Project to study oil-degrading marine bacteria

 

Status: Active

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Canadian Forces Station Alert (CFS-Alert), site of experiments on the ability of high Arctic bacteria to degrade oil under ambient conditions.

Using a genomics-based approach, NRC researchers and their collaborators are studying microbes living in Arctic waters to determine their natural capacity for oil-degradation.

Objectives

  • Address some of the practical gaps that have been identified, to help ensure that appropriate oil spill response strategies are developed and implemented - as part of the Multi-Partner Oil Spill Research Initiative (MPRI) of Canada's Oceans Protection Plan
  • Identify if some areas of the Northwest Passage are better equipped to deal with an oil spill, and others that might have a higher risk for more environmental consequences
  • Study the structure and function of natural marine bacterial communities and their response to petroleum hydrocarbons under ambient conditions (seasonally sub-zero temperatures)

Deliverables

  • Baseline data on oil-degrading microbial populations in geographically distinct Arctic environments

Activities

  • Conduct studies in eastern and western Canada and in the Arctic under laboratory conditions, and in the field using in situ microcosms
  • Deploy microcosms in different locations in the Arctic for different amounts of time to assess the oil biodegradation potential of the local microbial communities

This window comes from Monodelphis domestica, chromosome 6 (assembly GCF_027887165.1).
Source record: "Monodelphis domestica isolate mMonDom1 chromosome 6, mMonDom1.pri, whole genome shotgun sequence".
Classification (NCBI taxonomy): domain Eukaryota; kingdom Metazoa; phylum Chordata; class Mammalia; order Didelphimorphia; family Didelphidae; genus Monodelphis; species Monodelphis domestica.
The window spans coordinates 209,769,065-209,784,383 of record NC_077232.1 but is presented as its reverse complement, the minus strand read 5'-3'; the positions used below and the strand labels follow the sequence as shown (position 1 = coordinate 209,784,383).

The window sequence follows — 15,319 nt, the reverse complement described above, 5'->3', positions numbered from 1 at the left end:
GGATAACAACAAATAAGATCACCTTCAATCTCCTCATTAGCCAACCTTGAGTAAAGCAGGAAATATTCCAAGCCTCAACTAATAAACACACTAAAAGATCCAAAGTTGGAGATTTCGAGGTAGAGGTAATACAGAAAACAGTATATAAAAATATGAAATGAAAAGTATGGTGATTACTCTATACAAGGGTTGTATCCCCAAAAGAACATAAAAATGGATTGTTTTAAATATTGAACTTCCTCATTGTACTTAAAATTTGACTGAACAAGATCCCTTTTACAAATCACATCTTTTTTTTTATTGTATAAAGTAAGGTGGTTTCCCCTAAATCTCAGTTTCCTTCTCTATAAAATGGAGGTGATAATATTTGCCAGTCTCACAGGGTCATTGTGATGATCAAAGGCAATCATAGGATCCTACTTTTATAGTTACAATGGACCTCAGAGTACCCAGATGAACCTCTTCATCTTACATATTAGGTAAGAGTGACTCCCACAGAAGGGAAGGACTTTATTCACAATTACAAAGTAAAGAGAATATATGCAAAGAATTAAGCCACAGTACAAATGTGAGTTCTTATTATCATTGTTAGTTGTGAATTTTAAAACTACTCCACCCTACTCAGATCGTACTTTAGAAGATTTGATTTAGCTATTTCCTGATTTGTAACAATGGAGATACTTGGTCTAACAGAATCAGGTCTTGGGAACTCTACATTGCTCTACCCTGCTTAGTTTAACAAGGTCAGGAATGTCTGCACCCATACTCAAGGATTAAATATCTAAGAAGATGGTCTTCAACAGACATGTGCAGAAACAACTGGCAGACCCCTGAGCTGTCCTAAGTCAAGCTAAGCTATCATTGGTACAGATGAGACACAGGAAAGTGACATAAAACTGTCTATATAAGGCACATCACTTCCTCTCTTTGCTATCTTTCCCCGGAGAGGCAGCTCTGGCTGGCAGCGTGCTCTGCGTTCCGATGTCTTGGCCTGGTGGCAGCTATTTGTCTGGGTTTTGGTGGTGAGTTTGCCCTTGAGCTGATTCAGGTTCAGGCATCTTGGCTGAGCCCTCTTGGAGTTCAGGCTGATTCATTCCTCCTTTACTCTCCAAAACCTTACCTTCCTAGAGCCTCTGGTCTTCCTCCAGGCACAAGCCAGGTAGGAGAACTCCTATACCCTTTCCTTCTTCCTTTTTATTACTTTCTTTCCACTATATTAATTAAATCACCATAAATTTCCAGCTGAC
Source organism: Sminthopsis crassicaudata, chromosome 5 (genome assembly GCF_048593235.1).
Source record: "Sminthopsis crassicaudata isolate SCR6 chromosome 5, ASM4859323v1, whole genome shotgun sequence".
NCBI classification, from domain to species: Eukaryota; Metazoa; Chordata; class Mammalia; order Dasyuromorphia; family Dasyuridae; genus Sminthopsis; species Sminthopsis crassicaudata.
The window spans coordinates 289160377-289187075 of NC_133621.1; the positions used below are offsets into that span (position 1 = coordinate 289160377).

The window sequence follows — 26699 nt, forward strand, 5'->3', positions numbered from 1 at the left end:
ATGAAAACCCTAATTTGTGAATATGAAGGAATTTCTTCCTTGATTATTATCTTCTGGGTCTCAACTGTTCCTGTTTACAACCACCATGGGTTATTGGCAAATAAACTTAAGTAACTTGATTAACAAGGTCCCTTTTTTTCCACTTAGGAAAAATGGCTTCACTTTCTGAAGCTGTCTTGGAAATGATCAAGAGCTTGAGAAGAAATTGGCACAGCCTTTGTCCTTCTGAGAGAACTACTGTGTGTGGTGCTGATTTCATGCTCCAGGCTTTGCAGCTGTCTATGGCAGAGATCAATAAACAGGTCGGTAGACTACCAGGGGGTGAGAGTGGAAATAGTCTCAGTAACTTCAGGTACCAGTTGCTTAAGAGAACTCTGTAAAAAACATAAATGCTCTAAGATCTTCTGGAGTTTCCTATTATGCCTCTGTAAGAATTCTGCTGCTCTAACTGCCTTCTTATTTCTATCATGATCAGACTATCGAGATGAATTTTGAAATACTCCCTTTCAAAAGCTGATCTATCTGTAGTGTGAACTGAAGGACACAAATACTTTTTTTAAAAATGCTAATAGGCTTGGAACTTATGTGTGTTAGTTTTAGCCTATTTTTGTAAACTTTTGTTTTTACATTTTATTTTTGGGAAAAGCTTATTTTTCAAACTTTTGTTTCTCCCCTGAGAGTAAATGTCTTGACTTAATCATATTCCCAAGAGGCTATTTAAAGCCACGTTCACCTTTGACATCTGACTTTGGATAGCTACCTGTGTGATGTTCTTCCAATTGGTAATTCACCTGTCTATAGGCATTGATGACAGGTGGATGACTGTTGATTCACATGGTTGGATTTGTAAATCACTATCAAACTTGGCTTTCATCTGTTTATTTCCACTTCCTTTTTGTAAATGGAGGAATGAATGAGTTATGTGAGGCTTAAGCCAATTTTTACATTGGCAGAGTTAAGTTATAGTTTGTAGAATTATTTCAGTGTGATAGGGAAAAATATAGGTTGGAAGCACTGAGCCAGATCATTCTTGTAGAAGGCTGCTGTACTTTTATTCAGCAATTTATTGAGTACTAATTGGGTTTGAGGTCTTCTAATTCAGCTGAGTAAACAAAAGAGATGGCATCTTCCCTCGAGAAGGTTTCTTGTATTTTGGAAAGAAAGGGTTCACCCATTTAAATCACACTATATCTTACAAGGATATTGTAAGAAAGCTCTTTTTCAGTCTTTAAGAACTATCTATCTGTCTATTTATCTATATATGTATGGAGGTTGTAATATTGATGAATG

• Identify types of bacteria that respond to the presence of oil products

Collaborators

Results

  • The project has identified a number of bacteria that are immediately responsive to the presence of oil products and determined that this response is not as influenced by temperature as previously believed
  • The project has determined that oil degradation in Arctic seawater at sub-zero temperatures is not only possible but is surprisingly rapid
  • The use of these experimental systems is enabling a more accurate representation of the actual oil biodegradation potential possible in the different Arctic marine environments
  • This data would be useful in identifying locations that are more vulnerable to the impacts of an oil spill  
  • Additional studies are now needed to:
    • develop more rigorous biodegradation rate data
    • evaluate the effects of treatment agents that could be added to enhance natural oil degradation capabilities

Project team

Charles W. Greer

Charles W. Greer (NRC)

 

 

Julien Tremblay

Julien Tremblay (NRC)

 

 

Lars Schreiber

Lars Schreiber (NRC)

 

 

Nathalie Fortin

Nathalie Fortin (NRC)

 

 

David Juck

David Juck (NRC)

 

 

Alberto Mazza

Alberto Mazza (NRC)

 

 

Jessica Wasserscheid

Jessica Wasserscheid (NRC)

 

 

Andrew Tam

Andrew Tam (DND)

 

 

Kenneth Lee

Kenneth Lee (DFO)

 

 

Susan Cobanli

Susan Cobanli (DFO)

 

 

Tom L. King

Tom L. King (DFO)

 

 

Brian Robinson

Brian Robinson (DFO)

 

 

Contact us

Anne Barker
Arctic Program Leader

1200 Montreal Road, M-32
Ottawa, ON K1A 0R6

Telephone: (613) 990-2511
Email: anne.barker@nrc-cnrc.gc.ca